Right-sizing should be the first step to controlling your compute expenses; however, it can be challenging depending on your company’s scale and scenarios. Next step is to leverage the autoscaling capabilities available for Kubernetes. Autoscaling dynamically modifies the number of running pods based on observed resource utilization as well as the number of nodes in the cluster in order to ensure optimal performance and resource efficiency based on specified policies. We will be looking at three options::

  • Horizontal Pod Autoscaling (HPA): gives the ability to dynamically adjust the number of pods in your service.
  • Cluster Autoscaler: adjusts the number of worker nodes of the cluster, based on node utilization and pending pods.
  • Karpenter: an open-source alternative to replace Cluster Autoscaler.

Our compute fleet runs mainly on Kubernetes clusters, which are structured on different node pools backed with specific instance types for different purposes. Some of them are owned by a specific internal team (due to the workload characteristics that run on them) and some are shared among several teams. In both cases, we’ve encouraged teams to do their own autoscaling experiments to choose the instance type that fits better according to their workload characteristics. When you run experiments, you should check how the HPA (Horizontal Pod Autoscaler) and the Cluster Austocaler (for adding more nodes to your node group) behave. Utilize this query along with the NRQL query from the resource usage section above, to monitor the number of work pods you have and assess HPA behavior:

SELECT max(podsAvailable) FROM K8sDeploymentSample FACET clusterName TIMESERIES LIMIT 100 WHERE (namespace = 'your_namespace') AND (deploymentName = 'your_deploymentName') SINCE 30 minutes AGO

In the chart below, each line represents the number of pod instances in a specific cluster. Here  we confirm the hypothesis that HPA would perform a right-sizing action and see it automatically decrease instances of our service:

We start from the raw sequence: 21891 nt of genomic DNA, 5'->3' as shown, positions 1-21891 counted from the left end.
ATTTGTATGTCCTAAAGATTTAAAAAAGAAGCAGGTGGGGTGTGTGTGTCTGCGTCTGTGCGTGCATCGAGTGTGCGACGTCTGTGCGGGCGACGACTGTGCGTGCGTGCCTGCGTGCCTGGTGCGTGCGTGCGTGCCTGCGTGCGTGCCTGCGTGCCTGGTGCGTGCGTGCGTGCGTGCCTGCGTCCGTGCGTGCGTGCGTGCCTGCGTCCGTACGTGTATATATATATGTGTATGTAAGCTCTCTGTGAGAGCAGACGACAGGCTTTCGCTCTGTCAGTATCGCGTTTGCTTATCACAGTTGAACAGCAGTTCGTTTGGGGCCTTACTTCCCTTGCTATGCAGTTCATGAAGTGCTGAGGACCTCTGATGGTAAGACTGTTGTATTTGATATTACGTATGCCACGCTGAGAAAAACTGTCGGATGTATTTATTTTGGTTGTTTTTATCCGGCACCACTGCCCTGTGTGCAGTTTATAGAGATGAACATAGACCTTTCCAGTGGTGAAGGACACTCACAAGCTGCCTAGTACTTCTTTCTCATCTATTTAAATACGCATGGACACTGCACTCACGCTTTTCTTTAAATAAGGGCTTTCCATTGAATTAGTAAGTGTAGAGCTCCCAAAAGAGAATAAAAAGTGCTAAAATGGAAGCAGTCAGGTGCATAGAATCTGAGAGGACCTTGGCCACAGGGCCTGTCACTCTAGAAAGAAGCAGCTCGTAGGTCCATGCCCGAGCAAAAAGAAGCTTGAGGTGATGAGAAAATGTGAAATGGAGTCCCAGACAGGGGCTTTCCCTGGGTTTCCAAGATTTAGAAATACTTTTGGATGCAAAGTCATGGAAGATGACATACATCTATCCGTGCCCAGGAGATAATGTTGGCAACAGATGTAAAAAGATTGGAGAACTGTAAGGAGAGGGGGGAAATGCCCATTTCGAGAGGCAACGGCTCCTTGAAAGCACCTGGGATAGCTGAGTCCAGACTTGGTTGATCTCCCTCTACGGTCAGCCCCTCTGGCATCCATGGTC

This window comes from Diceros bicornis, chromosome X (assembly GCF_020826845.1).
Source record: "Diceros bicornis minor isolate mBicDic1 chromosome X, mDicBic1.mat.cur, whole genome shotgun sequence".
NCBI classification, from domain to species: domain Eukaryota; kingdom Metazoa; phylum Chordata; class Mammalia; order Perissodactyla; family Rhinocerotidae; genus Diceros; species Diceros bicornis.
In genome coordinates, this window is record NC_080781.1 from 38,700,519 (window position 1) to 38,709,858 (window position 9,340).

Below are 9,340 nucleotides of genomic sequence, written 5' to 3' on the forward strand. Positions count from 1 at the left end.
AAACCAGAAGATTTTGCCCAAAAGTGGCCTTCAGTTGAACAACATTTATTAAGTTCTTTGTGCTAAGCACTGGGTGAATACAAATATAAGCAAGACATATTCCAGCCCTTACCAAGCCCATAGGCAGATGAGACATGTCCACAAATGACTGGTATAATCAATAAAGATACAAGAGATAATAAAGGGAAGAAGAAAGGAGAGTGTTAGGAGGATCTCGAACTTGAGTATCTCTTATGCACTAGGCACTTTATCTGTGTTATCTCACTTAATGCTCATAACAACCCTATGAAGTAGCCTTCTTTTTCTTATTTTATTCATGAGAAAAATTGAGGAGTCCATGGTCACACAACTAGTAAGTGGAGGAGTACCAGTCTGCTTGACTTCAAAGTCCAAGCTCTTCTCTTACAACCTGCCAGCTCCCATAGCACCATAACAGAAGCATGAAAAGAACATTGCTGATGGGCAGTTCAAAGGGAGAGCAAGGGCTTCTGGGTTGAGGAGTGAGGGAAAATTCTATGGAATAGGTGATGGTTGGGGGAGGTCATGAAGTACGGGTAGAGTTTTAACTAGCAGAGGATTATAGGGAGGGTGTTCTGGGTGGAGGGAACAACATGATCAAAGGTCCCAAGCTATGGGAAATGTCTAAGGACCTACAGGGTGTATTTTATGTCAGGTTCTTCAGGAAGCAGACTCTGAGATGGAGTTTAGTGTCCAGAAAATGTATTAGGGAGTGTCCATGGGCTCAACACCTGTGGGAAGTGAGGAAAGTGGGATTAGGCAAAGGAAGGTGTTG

Additionally, here is a NRQL query that uses InfrastructureEvent data to see how your cluster behaves when nodes are added or removed based on decisions made by the Cluster Autoscaler:

FROM InfrastructureEvent select uniqueCount(event.metadata.uid) where event.reason IN ('RegisteredNode', 'RemovingNode') facet event.reason TIMESERIES MAX since 1 day ago limit max

 

The combination of this observation with HPA actions will give you a good idea of the overall autoscaling decisions, and how quickly Cluster Autoscaler can respond to workload spikes.

Finally, although Cluster Autoscaler is a widely used tool, it has limitations regarding scheduling workloads and it does not resolve the bin packing problem in an efficient way. Using bin-packing, items of various sizes must be packed into a fixed number of bins or containers in a manner that minimizes wasted space. The goal is to find an efficient arrangement that uses the least number of bins possible.

Let’s introduce a different option for enabling cluster dynamic resizing with additional cost efficient features.

An alternative to Cluster Autoscaler: Karpenter 

Cluster Autoscaler is the “de facto” standard for Kubernetes to dynamically resize the number of workers in each node pool of your cluster. The limitation of this is that you stay fixed to a specific instance type (and hardware characteristics), so the cluster-autoscaler algorithm can do its math right. However, imagine being able to evaluate the data every hour to identify the most advantageous cost-opportunity instance types, automatically react and consolidate workloads from different instance types? The open-source project Karpenter replaces Cluster Autoscaler and provides more opportunities for cost optimization. It observes the aggregate resource requests of unscheduled pods and makes decisions to launch and terminate nodes (starting pod eviction events) to minimize scheduling latencies and infrastructure costs. Moreover, it consolidates nodes whenever there is a more cost-effective allocation scenario, so it tackles the bin packing problem by deploying “tailored” instance types for your workloads.